To truly embrace sustainability, we need to do much more than merely order an Impossible Whopper, along with large fries and soda, as we sit idling in the drive-thru lane.
What has to change is our false and dangerous mindset: that we need only tweak our purchasing patterns; that we need only switch from (allegedly) eco-unfriendly meat and poultry to “healthier” plant proteins and produce; and that we can continue choosing ever-more convenient, highly processed food products to be loaded into our shopping carts or tossed through our car windows, and as long as those items weren’t sourced from a farm animal, we can relax and ignore the myriad ways our consumption patterns and lifestyle choices contribute to problems that, like it or not, we’ll be forced to confront in the decades ahead.
Like the vegan lifestyle itself (which also fascinates the media), there’s nothing wrong with taking advantage of the wonders of modern food science and the sophisticated processing and distribution systems three-quarters of the world’s population can only dream about to subsist on products manufactured with non-animal ingredients.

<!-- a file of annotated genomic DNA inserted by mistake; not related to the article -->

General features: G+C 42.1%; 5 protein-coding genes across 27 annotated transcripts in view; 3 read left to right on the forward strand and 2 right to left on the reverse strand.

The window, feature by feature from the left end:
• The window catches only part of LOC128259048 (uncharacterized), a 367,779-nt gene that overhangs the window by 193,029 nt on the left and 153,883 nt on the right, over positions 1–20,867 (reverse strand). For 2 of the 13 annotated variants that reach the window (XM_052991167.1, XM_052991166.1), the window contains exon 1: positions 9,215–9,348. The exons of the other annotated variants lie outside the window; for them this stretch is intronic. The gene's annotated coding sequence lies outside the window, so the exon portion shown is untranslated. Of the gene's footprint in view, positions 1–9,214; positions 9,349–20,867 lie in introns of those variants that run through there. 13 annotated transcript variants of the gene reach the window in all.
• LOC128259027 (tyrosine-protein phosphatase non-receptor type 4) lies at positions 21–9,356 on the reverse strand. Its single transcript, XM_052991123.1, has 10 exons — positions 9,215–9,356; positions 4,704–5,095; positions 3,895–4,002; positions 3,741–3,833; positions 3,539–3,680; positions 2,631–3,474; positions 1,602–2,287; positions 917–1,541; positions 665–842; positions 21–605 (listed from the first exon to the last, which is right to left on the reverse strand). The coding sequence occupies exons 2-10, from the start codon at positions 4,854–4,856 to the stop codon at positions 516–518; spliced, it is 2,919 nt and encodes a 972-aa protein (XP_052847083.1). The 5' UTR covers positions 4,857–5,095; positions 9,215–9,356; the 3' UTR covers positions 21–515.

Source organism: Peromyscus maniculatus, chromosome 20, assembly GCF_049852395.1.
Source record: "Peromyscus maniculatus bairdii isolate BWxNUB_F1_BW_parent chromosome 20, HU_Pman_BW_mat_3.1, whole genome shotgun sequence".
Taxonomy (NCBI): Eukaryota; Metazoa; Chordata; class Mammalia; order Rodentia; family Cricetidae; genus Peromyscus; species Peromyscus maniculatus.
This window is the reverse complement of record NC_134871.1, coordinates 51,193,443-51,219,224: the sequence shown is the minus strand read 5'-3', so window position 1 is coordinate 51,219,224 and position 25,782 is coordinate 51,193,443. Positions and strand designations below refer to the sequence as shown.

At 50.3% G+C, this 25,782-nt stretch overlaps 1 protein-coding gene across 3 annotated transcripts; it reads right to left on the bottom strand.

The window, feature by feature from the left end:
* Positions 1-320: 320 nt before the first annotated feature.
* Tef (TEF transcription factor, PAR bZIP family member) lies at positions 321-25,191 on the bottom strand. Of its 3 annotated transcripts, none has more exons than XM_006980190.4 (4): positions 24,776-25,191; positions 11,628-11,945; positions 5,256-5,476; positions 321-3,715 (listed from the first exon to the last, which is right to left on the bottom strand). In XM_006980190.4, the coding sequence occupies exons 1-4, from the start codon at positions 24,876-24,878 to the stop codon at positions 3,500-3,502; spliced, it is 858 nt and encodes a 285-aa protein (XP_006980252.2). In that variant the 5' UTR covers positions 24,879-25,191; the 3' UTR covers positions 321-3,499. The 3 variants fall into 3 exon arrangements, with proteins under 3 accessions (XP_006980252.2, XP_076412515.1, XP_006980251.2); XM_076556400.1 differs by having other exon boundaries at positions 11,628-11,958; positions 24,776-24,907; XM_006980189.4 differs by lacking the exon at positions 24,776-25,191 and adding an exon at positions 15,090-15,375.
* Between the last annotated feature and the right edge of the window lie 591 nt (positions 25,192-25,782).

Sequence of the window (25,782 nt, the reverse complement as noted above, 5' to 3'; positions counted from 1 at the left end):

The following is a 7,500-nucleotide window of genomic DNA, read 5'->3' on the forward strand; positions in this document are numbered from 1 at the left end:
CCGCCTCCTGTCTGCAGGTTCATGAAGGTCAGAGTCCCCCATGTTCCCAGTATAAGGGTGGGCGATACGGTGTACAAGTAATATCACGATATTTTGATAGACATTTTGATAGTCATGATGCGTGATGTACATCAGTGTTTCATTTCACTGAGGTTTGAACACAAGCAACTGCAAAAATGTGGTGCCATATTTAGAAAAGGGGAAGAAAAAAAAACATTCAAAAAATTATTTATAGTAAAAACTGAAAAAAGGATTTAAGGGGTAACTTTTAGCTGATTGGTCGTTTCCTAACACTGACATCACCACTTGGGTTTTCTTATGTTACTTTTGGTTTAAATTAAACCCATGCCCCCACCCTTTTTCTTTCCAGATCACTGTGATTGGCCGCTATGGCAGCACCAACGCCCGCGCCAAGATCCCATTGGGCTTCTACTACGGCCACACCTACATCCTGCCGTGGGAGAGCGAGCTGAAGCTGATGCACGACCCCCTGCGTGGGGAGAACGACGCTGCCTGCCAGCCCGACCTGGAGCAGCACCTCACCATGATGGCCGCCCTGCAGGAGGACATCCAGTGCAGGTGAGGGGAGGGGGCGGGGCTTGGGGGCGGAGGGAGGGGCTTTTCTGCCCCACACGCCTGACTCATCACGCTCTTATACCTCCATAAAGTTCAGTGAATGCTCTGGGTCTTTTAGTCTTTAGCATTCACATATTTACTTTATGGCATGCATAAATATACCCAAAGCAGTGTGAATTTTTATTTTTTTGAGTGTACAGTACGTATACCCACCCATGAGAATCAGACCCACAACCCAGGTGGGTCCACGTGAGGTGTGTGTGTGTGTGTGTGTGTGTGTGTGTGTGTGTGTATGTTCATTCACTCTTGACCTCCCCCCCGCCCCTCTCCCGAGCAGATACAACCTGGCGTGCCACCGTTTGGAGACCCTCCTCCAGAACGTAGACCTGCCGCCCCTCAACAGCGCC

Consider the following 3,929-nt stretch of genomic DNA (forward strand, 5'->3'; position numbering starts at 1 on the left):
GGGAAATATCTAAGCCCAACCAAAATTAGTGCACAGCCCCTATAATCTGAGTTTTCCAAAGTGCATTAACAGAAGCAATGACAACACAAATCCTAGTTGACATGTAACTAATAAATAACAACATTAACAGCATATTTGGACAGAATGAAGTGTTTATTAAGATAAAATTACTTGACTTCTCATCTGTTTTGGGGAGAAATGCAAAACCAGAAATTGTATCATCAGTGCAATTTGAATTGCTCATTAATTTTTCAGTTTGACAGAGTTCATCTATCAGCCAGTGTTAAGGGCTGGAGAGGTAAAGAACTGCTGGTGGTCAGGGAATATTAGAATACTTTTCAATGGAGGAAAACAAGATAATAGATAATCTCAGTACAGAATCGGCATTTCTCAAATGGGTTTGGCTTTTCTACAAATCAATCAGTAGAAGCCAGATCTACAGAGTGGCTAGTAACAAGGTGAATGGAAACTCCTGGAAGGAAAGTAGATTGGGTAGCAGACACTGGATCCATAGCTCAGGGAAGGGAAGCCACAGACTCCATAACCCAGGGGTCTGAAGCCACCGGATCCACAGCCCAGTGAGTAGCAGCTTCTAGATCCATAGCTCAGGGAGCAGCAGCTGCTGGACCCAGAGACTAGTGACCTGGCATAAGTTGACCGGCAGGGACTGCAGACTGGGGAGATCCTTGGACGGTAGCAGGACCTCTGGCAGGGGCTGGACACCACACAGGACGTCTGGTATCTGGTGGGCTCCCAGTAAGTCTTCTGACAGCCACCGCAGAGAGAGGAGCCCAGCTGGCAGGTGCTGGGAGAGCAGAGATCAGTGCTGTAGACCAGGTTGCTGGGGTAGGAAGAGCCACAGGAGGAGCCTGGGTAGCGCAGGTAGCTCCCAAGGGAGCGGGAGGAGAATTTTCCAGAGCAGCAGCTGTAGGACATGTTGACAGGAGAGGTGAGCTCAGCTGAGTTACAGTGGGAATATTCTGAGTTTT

Just stop with preaching about how eating processed shamburgers will somehow solve the existential crises with which we’re now confronted and from which we can’t escape merely by fine-tuning our food choices.
The opinions in this commentary are those of Dan Murphy, an award-winning journalist and commentator.